Historically, traditional whole cell, growth-based assays have been the single most productive approach to the identification of anti-infectives that inhibit bacterial proliferation. None the less, growth-based assays have a number of important limitations including relatively low sensitivity/dynamic range relative to molecular assays, inability to distinguish bacteriostatic from bactericidal molecules, and poor performance in clinically important phases of bacterial disease, such as biofilms. To address these limitations, a number of improved cell-based screening approaches have been developed, each successful in its own right, but each also with an inherent set of limitations. For instance, Alamar blue dye, which measures the respiratory activity of organisms, is arguably the gold-standard whole cell antimicrobial screening technique. But, the dye cannot be used to effectively screen respiratory defective bacterial populations, such as small colony variants. Nor does the dye allow for distinction between bacteriostatic and bactericidal agents. We have developed a novel assay of antibacterial activity that directly detects the killing of bacteria by measuring the release of th intracellular enzyme adenylate kinase (AK) into the culture medium as a reporter of cell death. Our recent publication validated the use of the assay in antimicrobial screening and established that it has three key features. First, the assay is applicable to screening virtually any bacterial population. Second, the assay performs with exquisite sensitivity. Third, the assay enriches for the identification of bactericidal agents. As such, we believe the AK assay provides a very powerful new screening option for antimicrobial drug discovery, particularly for pathogens or bacterial growth states that are of immense healthcare concern that cannot be readily screened using conventional growth- based approaches and for which bactericidal antibiotics are desired;three examples include non-replicating (and slow growing) Mycobacterium tuberculosis, bacteria within established biofilms, and bacterial small colony variants. Accordingly, this application is being submitted in response to PA-10-213, "Development of Assays for High Throughput Screening for use in Probe and Pre-therapeutic Discovery". Consistent with the goals of this program announcement, we propose to further develop and validate three AK-assay based high throughput screening strategies that would not be possible using growth based assays and for which bactericidal agents are needed. We will develop AK-based high throughput screens for agents that kill: 1) non-replicating (and slow growing) M. tuberculosis;2) bacteria within established biofilms;and 3) bacterial small colony variants.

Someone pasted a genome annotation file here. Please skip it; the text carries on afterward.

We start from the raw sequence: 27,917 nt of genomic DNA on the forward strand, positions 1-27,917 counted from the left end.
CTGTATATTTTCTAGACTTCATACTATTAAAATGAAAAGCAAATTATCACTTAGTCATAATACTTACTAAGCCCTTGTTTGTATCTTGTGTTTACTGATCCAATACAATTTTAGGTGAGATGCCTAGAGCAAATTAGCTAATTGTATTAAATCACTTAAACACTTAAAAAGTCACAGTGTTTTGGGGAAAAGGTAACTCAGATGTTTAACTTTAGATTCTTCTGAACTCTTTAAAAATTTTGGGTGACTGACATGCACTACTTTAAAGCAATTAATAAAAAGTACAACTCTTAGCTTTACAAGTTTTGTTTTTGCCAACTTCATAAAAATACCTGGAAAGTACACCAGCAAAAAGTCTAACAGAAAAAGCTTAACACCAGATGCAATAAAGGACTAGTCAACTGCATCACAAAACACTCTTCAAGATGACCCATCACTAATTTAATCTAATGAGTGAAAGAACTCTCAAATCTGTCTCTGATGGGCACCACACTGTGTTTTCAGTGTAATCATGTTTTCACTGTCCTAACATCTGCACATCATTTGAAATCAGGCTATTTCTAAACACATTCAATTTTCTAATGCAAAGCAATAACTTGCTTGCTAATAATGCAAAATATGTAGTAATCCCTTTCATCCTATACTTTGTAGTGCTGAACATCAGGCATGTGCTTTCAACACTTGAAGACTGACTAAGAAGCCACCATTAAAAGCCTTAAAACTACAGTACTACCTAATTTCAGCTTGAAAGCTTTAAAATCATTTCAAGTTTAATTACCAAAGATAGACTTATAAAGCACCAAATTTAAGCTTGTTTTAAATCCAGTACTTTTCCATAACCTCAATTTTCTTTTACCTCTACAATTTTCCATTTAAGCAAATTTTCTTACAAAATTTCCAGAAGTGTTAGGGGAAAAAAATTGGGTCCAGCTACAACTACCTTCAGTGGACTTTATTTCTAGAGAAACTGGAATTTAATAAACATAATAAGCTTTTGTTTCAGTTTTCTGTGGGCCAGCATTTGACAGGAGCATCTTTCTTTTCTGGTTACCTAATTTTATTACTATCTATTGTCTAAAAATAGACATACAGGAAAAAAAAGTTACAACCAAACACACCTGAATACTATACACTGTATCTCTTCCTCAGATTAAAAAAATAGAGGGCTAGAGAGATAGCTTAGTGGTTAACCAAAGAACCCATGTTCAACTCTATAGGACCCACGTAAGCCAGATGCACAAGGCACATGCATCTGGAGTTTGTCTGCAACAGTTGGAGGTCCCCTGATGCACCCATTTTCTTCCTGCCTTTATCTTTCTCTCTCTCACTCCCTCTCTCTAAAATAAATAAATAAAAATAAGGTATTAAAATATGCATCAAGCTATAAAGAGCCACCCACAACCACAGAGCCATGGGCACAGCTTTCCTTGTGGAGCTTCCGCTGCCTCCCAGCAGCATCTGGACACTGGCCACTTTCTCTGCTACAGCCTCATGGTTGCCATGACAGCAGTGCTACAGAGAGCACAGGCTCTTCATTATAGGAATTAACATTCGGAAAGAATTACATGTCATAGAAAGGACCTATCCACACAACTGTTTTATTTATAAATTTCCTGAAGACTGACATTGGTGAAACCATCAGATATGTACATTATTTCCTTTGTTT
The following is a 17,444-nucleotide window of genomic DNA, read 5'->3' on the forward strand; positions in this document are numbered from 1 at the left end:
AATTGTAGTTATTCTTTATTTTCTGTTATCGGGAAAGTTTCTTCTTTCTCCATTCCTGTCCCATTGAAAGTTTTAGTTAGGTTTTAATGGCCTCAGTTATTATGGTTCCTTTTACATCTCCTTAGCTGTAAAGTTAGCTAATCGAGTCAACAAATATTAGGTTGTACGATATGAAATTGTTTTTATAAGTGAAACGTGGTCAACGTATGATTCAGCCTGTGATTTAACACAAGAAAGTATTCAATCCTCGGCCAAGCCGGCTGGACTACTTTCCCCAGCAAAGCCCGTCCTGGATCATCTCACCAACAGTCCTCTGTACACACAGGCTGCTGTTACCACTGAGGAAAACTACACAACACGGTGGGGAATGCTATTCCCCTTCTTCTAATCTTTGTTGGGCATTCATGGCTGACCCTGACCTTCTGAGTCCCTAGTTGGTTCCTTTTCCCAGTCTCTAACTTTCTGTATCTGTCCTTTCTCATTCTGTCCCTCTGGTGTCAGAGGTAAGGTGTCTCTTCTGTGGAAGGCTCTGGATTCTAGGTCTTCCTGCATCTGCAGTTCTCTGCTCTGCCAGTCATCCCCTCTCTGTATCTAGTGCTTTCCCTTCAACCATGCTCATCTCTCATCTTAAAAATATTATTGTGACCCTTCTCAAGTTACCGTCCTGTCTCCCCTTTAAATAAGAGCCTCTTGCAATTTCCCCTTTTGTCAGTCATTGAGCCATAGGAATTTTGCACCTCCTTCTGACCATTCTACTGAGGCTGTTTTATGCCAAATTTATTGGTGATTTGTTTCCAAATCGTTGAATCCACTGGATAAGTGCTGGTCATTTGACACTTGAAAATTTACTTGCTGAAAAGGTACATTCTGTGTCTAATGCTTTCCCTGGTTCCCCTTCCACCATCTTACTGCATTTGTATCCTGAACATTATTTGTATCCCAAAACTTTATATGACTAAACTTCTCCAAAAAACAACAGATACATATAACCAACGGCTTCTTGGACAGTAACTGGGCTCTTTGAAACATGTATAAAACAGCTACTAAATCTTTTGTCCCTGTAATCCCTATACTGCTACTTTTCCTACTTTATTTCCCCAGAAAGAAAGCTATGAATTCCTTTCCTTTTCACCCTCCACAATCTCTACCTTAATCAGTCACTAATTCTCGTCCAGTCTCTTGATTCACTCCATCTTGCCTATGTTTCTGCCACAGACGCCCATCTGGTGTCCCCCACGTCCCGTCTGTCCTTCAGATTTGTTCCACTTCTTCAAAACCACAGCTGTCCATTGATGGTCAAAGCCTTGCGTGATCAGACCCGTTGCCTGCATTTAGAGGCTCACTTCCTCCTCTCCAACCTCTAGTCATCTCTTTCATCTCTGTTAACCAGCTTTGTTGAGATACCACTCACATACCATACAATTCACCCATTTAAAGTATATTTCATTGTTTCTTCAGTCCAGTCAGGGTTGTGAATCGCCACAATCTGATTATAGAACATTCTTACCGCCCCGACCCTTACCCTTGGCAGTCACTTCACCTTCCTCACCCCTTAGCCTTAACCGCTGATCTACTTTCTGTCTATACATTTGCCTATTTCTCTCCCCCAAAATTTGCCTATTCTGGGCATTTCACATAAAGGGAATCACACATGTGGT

Public Health Relevance

Current antibiotics have been developed to inhibit, or kill, actively replicating bacteria. At issue, many pathogens and bacterial disease states do not undergo rapid proliferation and thus are recalcitrant to antibiotic therapy even in the absence of antibiotic resistant determinants;three well-documented examples of immense healthcare concern include Mycobacterium tuberculosis, bacteria within established biofilms, and bacterial small colony variants. This project will develop novel high throughput screening approaches to identify antimicrobials that target these three bacterial populations.

National Institute of Health (NIH)
Research Project (R01)
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Drug Discovery and Mechanisms of Antimicrobial Resistance Study Section (DDR)
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Xu, Zuoyu
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University of Rochester
School of Medicine & Dentistry
United States
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Perlmutter, Jessamyn I; Forbes, Lauren T; Krysan, Damian J et al. (2014) Repurposing the antihistamine terfenadine for antimicrobial activity against Staphylococcus aureus. J Med Chem 57:8540-62
Blanchard, Catlyn; Barnett, Pamela; Perlmutter, Jessamyn et al. (2014) Identification of Acinetobacter baumannii serum-associated antibiotic efflux pump inhibitors. Antimicrob Agents Chemother 58:6360-70